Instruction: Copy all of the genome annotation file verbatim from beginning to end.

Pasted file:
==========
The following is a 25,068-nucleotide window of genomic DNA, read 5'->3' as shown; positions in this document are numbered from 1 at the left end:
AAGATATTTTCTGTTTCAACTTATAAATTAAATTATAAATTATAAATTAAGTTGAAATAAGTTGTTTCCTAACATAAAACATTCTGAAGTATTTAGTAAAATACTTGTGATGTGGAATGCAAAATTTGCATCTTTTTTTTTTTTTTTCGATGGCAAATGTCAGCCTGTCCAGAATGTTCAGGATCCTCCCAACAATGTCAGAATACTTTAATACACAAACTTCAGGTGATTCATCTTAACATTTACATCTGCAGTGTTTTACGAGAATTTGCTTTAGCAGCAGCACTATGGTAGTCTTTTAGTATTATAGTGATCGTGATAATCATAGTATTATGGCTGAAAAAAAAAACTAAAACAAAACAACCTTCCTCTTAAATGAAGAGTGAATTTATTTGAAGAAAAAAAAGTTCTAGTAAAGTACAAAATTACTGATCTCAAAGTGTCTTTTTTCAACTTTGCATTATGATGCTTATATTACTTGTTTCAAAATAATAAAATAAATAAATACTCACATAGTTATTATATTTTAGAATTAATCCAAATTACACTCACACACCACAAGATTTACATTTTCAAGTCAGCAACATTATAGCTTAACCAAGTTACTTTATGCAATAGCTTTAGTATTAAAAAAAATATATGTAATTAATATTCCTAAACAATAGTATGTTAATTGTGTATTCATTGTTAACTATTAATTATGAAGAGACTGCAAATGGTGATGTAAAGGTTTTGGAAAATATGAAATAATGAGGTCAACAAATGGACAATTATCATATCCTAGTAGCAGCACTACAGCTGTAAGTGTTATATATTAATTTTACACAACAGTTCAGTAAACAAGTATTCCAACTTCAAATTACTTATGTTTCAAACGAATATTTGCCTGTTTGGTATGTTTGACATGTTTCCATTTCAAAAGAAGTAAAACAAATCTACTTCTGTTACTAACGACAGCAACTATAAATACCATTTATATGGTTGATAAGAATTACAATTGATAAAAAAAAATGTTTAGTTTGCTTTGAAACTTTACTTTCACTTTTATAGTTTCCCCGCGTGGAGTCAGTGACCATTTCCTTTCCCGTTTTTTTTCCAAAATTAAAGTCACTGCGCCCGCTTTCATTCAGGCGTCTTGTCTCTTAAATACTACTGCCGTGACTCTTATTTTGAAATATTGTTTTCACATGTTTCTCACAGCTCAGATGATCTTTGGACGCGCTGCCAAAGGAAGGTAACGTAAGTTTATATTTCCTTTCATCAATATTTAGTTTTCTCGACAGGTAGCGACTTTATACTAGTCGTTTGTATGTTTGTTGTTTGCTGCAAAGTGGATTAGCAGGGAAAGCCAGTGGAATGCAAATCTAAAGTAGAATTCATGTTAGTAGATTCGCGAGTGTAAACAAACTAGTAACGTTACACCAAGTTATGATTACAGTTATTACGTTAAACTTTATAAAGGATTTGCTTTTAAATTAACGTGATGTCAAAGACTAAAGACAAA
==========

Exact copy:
The following is a 25,068-nucleotide window of genomic DNA, read 5'->3' as shown; positions in this document are numbered from 1 at the left end:
AAGATATTTTCTGTTTCAACTTATAAATTAAATTATAAATTATAAATTAAGTTGAAATAAGTTGTTTCCTAACATAAAACATTCTGAAGTATTTAGTAAAATACTTGTGATGTGGAATGCAAAATTTGCATCTTTTTTTTTTTTTTTCGATGGCAAATGTCAGCCTGTCCAGAATGTTCAGGATCCTCCCAACAATGTCAGAATACTTTAATACACAAACTTCAGGTGATTCATCTTAACATTTACATCTGCAGTGTTTTACGAGAATTTGCTTTAGCAGCAGCACTATGGTAGTCTTTTAGTATTATAGTGATCGTGATAATCATAGTATTATGGCTGAAAAAAAAAACTAAAACAAAACAACCTTCCTCTTAAATGAAGAGTGAATTTATTTGAAGAAAAAAAAGTTCTAGTAAAGTACAAAATTACTGATCTCAAAGTGTCTTTTTTCAACTTTGCATTATGATGCTTATATTACTTGTTTCAAAATAATAAAATAAATAAATACTCACATAGTTATTATATTTTAGAATTAATCCAAATTACACTCACACACCACAAGATTTACATTTTCAAGTCAGCAACATTATAGCTTAACCAAGTTACTTTATGCAATAGCTTTAGTATTAAAAAAAATATATGTAATTAATATTCCTAAACAATAGTATGTTAATTGTGTATTCATTGTTAACTATTAATTATGAAGAGACTGCAAATGGTGATGTAAAGGTTTTGGAAAATATGAAATAATGAGGTCAACAAATGGACAATTATCATATCCTAGTAGCAGCACTACAGCTGTAAGTGTTATATATTAATTTTACACAACAGTTCAGTAAACAAGTATTCCAACTTCAAATTACTTATGTTTCAAACGAATATTTGCCTGTTTGGTATGTTTGACATGTTTCCATTTCAAAAGAAGTAAAACAAATCTACTTCTGTTACTAACGACAGCAACTATAAATACCATTTATATGGTTGATAAGAATTACAATTGATAAAAAAAAATGTTTAGTTTGCTTTGAAACTTTACTTTCACTTTTATAGTTTCCCCGCGTGGAGTCAGTGACCATTTCCTTTCCCGTTTTTTTTCCAAAATTAAAGTCACTGCGCCCGCTTTCATTCAGGCGTCTTGTCTCTTAAATACTACTGCCGTGACTCTTATTTTGAAATATTGTTTTCACATGTTTCTCACAGCTCAGATGATCTTTGGACGCGCTGCCAAAGGAAGGTAACGTAAGTTTATATTTCCTTTCATCAATATTTAGTTTTCTCGACAGGTAGCGACTTTATACTAGTCGTTTGTATGTTTGTTGTTTGCTGCAAAGTGGATTAGCAGGGAAAGCCAGTGGAATGCAAATCTAAAGTAGAATTCATGTTAGTAGATTCGCGAGTGTAAACAAACTAGTAACGTTACACCAAGTTATGATTACAGTTATTACGTTAAACTTTATAAAGGATTTGCTTTTAAATTAACGTGATGTCAAAGACTAAAGACAAA